I've often raised this point with my contacts at RAFM, I think it's being worked on.....although personally I'd like to see a standard Jag scheme on display.

    John
    It would be a tragedy to see that one broken up. Its eye catching and would go down well with the public.
    pb::

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    Quote Originally Posted by SADSACK View Post
    did Buster big bollox survive?
    Wasn't that one called Buster Gonad?

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    What happened to the 12 Desert Cat frames of Desert Storm and present location.

    XX725/T, “Johnny Fartpants” GIA airframe at DCAE Cosford. Still a runner
    XX733/R ,”Baggers Spitfire” Crashed at Coltishall 23rd January 1996 after hitting the barrier on take off. CAT 5 and scrapped
    XZ119/Z,” Katrina Jane” National Museum of Flight, East Fortune.
    XZ358/W, “Diplomatic Service” Taxi able GIA at DCAE Cosford
    XZ364/Q, “Sadman” Sold to private collector, believe only the nose section remains
    XZ367/P “Debbie/White Rose” Exported to Karellas Koropiou, Greece
    XZ375/S “The Guardian Reader” Cockpit at the CNAM, Norwich
    XX748/U, GIA airframe at DCAE Cosford
    XX962/X, “Fat Slags” GIA airframe at DCAE Cosford
    XZ118/Y, “Buster” Fiona Banner destroyed
    XZ356/N “Mary Rose” Private owner, Welshpool
    XZ106/O “Rule Britannia” RAF Manston Museum.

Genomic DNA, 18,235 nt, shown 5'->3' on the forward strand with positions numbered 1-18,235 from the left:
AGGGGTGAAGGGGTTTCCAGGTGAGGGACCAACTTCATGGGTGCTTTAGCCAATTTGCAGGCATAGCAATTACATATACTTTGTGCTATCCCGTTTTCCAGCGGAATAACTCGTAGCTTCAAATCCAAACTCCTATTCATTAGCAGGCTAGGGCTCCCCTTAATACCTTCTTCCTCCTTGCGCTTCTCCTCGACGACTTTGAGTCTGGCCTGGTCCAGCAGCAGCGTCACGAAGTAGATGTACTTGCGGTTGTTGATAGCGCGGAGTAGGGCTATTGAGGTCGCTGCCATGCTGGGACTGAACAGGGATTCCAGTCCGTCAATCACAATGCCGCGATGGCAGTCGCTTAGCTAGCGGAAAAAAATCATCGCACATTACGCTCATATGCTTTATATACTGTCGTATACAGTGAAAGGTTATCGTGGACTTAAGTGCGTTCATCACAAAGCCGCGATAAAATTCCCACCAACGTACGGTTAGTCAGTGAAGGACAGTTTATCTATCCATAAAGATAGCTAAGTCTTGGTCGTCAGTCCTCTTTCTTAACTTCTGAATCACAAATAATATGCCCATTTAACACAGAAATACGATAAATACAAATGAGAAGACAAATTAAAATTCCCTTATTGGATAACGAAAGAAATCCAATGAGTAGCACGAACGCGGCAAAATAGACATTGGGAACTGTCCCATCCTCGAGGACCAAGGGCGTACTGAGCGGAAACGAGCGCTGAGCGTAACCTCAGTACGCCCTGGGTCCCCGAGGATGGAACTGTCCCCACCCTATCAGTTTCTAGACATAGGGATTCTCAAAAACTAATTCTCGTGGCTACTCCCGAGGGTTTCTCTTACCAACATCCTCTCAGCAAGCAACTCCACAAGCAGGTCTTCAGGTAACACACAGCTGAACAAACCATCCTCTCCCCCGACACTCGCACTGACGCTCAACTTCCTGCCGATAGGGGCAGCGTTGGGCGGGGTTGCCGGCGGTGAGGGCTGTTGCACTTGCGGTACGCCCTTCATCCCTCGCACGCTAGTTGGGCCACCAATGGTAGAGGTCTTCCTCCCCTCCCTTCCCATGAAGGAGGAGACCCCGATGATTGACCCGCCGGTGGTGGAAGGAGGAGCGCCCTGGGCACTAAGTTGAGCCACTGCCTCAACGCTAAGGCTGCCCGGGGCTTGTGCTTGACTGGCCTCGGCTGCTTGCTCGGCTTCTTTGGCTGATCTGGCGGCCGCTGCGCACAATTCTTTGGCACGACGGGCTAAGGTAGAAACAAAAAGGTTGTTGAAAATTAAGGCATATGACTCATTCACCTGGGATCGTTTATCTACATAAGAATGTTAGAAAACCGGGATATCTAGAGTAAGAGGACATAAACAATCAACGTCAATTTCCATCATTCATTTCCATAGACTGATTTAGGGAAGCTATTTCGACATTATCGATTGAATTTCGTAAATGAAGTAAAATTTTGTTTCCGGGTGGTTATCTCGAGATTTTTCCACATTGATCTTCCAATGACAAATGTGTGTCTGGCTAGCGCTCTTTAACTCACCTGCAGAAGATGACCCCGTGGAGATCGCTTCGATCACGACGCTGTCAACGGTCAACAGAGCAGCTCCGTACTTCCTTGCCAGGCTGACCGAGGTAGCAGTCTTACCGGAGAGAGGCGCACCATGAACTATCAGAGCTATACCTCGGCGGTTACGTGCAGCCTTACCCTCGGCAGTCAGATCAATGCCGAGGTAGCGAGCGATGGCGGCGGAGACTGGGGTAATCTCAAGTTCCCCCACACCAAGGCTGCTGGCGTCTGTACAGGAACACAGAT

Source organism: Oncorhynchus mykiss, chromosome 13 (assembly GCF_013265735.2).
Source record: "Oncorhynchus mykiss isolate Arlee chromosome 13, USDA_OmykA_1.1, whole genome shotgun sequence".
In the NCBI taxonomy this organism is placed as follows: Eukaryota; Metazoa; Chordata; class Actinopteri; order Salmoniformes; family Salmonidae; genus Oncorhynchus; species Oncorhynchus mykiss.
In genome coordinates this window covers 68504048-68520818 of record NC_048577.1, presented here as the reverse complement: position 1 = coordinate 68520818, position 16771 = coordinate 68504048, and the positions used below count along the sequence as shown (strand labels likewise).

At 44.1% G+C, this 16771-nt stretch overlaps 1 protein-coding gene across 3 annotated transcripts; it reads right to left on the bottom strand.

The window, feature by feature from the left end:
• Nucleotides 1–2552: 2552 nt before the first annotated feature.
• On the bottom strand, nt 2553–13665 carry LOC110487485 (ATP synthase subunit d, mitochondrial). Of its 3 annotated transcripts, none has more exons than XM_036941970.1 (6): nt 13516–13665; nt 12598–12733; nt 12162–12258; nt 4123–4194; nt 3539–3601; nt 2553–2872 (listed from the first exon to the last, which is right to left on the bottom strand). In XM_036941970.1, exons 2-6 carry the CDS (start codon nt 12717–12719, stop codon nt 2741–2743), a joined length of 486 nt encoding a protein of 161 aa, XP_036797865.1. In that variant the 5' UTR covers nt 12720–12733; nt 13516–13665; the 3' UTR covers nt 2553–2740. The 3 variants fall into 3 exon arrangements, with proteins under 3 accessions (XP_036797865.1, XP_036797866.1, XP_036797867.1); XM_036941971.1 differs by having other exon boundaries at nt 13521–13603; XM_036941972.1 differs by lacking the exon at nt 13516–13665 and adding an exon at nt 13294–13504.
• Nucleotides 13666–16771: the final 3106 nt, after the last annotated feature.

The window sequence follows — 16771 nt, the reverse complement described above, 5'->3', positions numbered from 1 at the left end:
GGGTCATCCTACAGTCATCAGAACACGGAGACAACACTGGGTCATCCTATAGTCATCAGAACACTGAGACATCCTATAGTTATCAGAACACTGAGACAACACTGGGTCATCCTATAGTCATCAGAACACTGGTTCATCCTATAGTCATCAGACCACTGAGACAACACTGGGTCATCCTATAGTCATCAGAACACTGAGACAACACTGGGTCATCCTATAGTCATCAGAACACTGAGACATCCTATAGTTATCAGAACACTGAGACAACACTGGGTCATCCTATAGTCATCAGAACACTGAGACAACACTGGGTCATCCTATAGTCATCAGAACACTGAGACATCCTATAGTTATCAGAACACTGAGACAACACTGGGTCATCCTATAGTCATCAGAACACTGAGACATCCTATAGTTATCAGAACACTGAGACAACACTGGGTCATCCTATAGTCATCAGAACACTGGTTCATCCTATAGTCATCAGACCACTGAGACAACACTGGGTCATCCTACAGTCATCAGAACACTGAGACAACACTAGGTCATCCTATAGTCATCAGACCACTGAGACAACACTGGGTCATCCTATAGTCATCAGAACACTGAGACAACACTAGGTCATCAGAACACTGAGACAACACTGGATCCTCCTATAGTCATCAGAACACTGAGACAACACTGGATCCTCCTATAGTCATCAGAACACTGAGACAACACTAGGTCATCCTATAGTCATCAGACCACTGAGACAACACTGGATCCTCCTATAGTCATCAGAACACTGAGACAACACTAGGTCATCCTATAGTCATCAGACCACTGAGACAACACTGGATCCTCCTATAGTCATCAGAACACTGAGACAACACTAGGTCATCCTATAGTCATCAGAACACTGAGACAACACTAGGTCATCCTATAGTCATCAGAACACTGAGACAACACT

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    Hopefully one of the four at Cosford will find its way into the RAF Museum collection in due course, but I'm not holding my breath as they seem to be heading down the route of rationalisation of the collection.

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    Has anyone actually seen a copy of the Jaguar magazine? There seems to be a distinct shortage of copies in WH Smiths!

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    Quote Originally Posted by Mike J View Post
    Hopefully one of the four at Cosford will find its way into the RAF Museum collection in due course, but I'm not holding my breath as they seem to be heading down the route of rationalisation of the collection.
    With the move to Lyneham, I am fully expecting some of the DCAE frames to be disposed, certainly the older generation RAFG retired maintenance frames. XX119 to a Museum please, AI immortality..

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    There are none in Norwich.. Anywhere..

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    There were a pile in my local Tesco yesterday, and in WH Smiths this morning

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    had loads in Tesco St Neots yesterday

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    That's good to know - maybe it's just my part of the world that seems to be affected!